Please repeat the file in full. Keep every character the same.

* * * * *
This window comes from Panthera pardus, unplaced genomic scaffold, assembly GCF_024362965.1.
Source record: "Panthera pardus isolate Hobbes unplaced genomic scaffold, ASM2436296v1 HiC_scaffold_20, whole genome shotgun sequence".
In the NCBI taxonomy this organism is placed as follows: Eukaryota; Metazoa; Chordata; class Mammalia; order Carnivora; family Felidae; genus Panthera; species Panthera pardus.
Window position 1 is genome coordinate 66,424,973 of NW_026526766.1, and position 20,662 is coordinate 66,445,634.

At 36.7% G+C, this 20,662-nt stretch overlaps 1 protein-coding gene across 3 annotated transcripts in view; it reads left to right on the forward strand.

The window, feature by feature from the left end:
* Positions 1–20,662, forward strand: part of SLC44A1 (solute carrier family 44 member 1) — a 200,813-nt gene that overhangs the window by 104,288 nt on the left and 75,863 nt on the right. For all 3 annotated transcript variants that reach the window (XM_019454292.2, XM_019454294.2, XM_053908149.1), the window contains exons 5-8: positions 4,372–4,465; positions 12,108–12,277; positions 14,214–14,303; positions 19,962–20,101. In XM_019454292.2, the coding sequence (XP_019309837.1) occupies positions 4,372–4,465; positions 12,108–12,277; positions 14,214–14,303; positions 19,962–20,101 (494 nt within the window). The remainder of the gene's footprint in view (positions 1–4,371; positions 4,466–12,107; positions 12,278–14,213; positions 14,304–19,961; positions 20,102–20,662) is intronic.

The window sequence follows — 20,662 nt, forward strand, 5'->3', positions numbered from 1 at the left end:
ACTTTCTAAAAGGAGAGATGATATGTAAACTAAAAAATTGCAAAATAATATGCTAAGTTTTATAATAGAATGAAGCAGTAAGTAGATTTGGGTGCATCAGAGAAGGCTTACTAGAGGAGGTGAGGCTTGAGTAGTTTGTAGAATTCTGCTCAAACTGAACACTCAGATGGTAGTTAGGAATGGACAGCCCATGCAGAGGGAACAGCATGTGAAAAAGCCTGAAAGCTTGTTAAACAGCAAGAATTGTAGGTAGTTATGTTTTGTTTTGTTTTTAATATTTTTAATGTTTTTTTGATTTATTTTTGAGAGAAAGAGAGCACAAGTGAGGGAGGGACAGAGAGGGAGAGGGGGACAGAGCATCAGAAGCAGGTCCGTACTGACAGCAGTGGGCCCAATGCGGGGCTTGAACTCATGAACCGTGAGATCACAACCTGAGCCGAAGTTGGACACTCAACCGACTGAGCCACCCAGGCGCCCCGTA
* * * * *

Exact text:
This window comes from Panthera pardus, unplaced genomic scaffold, assembly GCF_024362965.1.
Source record: "Panthera pardus isolate Hobbes unplaced genomic scaffold, ASM2436296v1 HiC_scaffold_20, whole genome shotgun sequence".
In the NCBI taxonomy this organism is placed as follows: Eukaryota; Metazoa; Chordata; class Mammalia; order Carnivora; family Felidae; genus Panthera; species Panthera pardus.
Window position 1 is genome coordinate 66,424,973 of NW_026526766.1, and position 20,662 is coordinate 66,445,634.

At 36.7% G+C, this 20,662-nt stretch overlaps 1 protein-coding gene across 3 annotated transcripts in view; it reads left to right on the forward strand.

The window, feature by feature from the left end:
* Positions 1–20,662, forward strand: part of SLC44A1 (solute carrier family 44 member 1) — a 200,813-nt gene that overhangs the window by 104,288 nt on the left and 75,863 nt on the right. For all 3 annotated transcript variants that reach the window (XM_019454292.2, XM_019454294.2, XM_053908149.1), the window contains exons 5-8: positions 4,372–4,465; positions 12,108–12,277; positions 14,214–14,303; positions 19,962–20,101. In XM_019454292.2, the coding sequence (XP_019309837.1) occupies positions 4,372–4,465; positions 12,108–12,277; positions 14,214–14,303; positions 19,962–20,101 (494 nt within the window). The remainder of the gene's footprint in view (positions 1–4,371; positions 4,466–12,107; positions 12,278–14,213; positions 14,304–19,961; positions 20,102–20,662) is intronic.

The window sequence follows — 20,662 nt, forward strand, 5'->3', positions numbered from 1 at the left end:
ACTTTCTAAAAGGAGAGATGATATGTAAACTAAAAAATTGCAAAATAATATGCTAAGTTTTATAATAGAATGAAGCAGTAAGTAGATTTGGGTGCATCAGAGAAGGCTTACTAGAGGAGGTGAGGCTTGAGTAGTTTGTAGAATTCTGCTCAAACTGAACACTCAGATGGTAGTTAGGAATGGACAGCCCATGCAGAGGGAACAGCATGTGAAAAAGCCTGAAAGCTTGTTAAACAGCAAGAATTGTAGGTAGTTATGTTTTGTTTTGTTTTTAATATTTTTAATGTTTTTTTGATTTATTTTTGAGAGAAAGAGAGCACAAGTGAGGGAGGGACAGAGAGGGAGAGGGGGACAGAGCATCAGAAGCAGGTCCGTACTGACAGCAGTGGGCCCAATGCGGGGCTTGAACTCATGAACCGTGAGATCACAACCTGAGCCGAAGTTGGACACTCAACCGACTGAGCCACCCAGGCGCCCCGTA